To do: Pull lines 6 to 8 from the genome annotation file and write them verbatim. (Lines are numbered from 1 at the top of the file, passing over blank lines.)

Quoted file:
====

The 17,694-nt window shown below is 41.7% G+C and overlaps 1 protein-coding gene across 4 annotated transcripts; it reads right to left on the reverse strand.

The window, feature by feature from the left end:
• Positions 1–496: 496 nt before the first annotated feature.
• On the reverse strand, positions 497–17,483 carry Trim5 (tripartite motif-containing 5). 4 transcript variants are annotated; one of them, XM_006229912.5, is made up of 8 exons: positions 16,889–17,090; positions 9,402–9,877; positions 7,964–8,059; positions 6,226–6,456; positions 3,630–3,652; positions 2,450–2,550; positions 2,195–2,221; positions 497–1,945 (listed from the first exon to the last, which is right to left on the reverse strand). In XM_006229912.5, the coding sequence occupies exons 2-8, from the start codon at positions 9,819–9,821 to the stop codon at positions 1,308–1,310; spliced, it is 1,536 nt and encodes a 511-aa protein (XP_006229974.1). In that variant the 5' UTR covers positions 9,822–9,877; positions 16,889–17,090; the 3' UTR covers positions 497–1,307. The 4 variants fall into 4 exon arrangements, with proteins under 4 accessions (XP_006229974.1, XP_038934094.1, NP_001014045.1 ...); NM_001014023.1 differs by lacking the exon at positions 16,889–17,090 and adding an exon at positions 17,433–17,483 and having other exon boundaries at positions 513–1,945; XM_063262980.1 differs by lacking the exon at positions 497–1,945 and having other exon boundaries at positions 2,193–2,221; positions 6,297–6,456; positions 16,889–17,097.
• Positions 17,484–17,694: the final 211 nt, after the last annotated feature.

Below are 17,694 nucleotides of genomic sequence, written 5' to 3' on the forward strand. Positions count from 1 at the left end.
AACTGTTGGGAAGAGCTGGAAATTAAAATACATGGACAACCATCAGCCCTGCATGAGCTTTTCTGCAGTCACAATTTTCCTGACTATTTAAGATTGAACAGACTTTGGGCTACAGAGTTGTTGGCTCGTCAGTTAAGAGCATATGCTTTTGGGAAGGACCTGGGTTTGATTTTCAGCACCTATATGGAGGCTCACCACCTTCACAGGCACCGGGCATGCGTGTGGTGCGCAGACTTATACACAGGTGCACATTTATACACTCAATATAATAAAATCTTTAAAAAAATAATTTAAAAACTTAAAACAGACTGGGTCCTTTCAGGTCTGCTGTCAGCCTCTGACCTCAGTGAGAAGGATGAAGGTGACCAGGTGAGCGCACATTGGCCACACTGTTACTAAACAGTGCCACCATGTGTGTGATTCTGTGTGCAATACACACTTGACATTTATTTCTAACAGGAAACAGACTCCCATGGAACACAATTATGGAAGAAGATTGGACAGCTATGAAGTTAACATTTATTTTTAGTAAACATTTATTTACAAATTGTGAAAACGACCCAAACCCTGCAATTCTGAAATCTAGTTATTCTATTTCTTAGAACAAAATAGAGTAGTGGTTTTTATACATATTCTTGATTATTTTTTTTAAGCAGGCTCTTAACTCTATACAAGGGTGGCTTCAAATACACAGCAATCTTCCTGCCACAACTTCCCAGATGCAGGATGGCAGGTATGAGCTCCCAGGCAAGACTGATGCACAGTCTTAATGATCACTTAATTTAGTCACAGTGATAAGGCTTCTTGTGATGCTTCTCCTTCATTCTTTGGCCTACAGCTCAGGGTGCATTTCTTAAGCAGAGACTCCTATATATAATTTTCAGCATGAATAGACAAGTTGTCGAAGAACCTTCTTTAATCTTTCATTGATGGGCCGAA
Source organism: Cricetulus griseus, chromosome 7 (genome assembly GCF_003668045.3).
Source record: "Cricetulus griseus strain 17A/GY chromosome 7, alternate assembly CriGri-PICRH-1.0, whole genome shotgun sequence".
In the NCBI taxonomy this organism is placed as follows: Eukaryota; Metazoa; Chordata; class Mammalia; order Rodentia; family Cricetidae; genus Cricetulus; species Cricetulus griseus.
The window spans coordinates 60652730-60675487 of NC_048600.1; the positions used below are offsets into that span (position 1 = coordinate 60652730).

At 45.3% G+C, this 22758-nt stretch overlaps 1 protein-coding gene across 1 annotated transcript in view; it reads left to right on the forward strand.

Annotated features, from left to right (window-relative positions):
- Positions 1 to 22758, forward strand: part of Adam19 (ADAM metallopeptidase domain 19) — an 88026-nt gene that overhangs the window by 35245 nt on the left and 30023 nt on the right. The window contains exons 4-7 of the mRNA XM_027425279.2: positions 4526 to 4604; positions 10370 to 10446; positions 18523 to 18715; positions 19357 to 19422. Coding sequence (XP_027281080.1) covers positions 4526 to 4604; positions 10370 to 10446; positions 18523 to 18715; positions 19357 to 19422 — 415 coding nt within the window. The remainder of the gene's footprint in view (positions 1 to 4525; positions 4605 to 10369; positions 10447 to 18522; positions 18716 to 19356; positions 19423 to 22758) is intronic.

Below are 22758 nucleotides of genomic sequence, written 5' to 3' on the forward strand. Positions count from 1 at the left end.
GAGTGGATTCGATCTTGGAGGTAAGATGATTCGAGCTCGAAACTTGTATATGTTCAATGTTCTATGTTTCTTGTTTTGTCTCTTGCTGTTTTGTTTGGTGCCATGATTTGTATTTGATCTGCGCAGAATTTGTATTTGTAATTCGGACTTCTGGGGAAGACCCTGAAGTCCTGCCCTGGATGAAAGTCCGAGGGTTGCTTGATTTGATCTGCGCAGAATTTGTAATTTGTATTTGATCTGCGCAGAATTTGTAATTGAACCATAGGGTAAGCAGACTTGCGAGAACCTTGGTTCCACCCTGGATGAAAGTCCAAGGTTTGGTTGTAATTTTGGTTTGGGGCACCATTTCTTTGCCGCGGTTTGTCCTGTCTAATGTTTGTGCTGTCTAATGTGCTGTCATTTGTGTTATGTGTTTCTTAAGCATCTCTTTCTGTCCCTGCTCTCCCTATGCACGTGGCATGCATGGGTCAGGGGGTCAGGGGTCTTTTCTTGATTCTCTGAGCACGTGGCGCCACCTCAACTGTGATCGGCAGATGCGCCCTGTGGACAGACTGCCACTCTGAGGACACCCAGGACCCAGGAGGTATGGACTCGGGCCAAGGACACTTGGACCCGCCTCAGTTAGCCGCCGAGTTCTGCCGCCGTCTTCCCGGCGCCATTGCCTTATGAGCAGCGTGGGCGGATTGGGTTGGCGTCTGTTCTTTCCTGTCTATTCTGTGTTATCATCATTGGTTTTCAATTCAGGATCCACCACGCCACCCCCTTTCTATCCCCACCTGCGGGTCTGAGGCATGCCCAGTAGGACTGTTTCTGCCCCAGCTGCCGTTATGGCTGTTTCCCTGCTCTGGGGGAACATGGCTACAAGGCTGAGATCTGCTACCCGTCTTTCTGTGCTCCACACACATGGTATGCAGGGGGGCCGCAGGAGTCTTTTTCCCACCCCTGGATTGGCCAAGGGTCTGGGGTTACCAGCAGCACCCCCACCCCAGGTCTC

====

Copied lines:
Below are 17,694 nucleotides of genomic sequence, written 5' to 3' on the forward strand. Positions count from 1 at the left end.
AACTGTTGGGAAGAGCTGGAAATTAAAATACATGGACAACCATCAGCCCTGCATGAGCTTTTCTGCAGTCACAATTTTCCTGACTATTTAAGATTGAACAGACTTTGGGCTACAGAGTTGTTGGCTCGTCAGTTAAGAGCATATGCTTTTGGGAAGGACCTGGGTTTGATTTTCAGCACCTATATGGAGGCTCACCACCTTCACAGGCACCGGGCATGCGTGTGGTGCGCAGACTTATACACAGGTGCACATTTATACACTCAATATAATAAAATCTTTAAAAAAATAATTTAAAAACTTAAAACAGACTGGGTCCTTTCAGGTCTGCTGTCAGCCTCTGACCTCAGTGAGAAGGATGAAGGTGACCAGGTGAGCGCACATTGGCCACACTGTTACTAAACAGTGCCACCATGTGTGTGATTCTGTGTGCAATACACACTTGACATTTATTTCTAACAGGAAACAGACTCCCATGGAACACAATTATGGAAGAAGATTGGACAGCTATGAAGTTAACATTTATTTTTAGTAAACATTTATTTACAAATTGTGAAAACGACCCAAACCCTGCAATTCTGAAATCTAGTTATTCTATTTCTTAGAACAAAATAGAGTAGTGGTTTTTATACATATTCTTGATTATTTTTTTTAAGCAGGCTCTTAACTCTATACAAGGGTGGCTTCAAATACACAGCAATCTTCCTGCCACAACTTCCCAGATGCAGGATGGCAGGTATGAGCTCCCAGGCAAGACTGATGCACAGTCTTAATGATCACTTAATTTAGTCACAGTGATAAGGCTTCTTGTGATGCTTCTCCTTCATTCTTTGGCCTACAGCTCAGGGTGCATTTCTTAAGCAGAGACTCCTATATATAATTTTCAGCATGAATAGACAAGTTGTCGAAGAACCTTCTTTAATCTTTCATTGATGGGCCGAA
Source organism: Cricetulus griseus, chromosome 7 (genome assembly GCF_003668045.3).